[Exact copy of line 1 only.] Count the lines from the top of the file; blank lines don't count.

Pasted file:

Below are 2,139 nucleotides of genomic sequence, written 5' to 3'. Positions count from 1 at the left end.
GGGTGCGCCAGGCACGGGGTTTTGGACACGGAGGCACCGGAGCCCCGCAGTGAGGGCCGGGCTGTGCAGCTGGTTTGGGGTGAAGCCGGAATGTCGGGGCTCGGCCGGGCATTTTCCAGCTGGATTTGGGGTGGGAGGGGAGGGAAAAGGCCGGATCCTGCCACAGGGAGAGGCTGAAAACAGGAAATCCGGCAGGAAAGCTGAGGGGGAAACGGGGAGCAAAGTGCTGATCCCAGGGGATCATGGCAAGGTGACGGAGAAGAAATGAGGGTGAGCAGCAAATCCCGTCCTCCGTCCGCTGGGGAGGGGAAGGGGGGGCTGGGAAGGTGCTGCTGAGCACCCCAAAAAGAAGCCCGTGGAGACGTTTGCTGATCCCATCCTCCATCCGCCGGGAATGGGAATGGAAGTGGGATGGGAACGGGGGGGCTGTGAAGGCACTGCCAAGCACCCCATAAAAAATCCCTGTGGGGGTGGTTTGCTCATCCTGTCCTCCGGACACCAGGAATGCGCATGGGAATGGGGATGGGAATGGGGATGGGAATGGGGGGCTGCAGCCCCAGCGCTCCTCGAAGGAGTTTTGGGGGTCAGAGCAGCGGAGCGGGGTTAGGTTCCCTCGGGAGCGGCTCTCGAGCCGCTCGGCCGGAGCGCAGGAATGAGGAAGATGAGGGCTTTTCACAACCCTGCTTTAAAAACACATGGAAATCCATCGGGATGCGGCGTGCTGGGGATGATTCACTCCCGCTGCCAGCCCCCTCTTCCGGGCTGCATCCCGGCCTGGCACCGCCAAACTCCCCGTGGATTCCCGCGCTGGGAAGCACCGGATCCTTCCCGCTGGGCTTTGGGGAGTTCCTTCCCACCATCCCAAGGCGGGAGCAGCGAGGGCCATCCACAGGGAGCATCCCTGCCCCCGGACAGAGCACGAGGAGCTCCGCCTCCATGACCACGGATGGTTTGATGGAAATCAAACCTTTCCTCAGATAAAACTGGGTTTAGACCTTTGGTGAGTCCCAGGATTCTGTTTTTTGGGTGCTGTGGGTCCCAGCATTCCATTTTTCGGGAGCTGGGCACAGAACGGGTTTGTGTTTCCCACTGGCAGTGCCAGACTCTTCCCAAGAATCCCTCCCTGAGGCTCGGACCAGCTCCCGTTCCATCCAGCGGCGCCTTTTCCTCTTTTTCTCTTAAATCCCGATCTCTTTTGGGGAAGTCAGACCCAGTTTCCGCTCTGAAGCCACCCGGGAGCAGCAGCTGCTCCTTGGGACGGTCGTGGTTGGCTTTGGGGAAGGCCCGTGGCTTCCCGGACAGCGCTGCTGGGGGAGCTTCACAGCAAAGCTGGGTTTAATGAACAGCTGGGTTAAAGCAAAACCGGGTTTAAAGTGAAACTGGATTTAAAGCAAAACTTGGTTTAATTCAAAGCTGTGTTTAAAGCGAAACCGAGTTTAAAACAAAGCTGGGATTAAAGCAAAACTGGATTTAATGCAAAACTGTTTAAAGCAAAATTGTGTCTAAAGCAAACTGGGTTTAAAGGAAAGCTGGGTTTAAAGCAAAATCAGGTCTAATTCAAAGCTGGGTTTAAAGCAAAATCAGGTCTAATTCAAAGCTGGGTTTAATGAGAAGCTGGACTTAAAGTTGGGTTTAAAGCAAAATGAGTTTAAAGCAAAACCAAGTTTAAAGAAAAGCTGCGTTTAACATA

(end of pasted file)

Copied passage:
Below are 2,139 nucleotides of genomic sequence, written 5' to 3'. Positions count from 1 at the left end.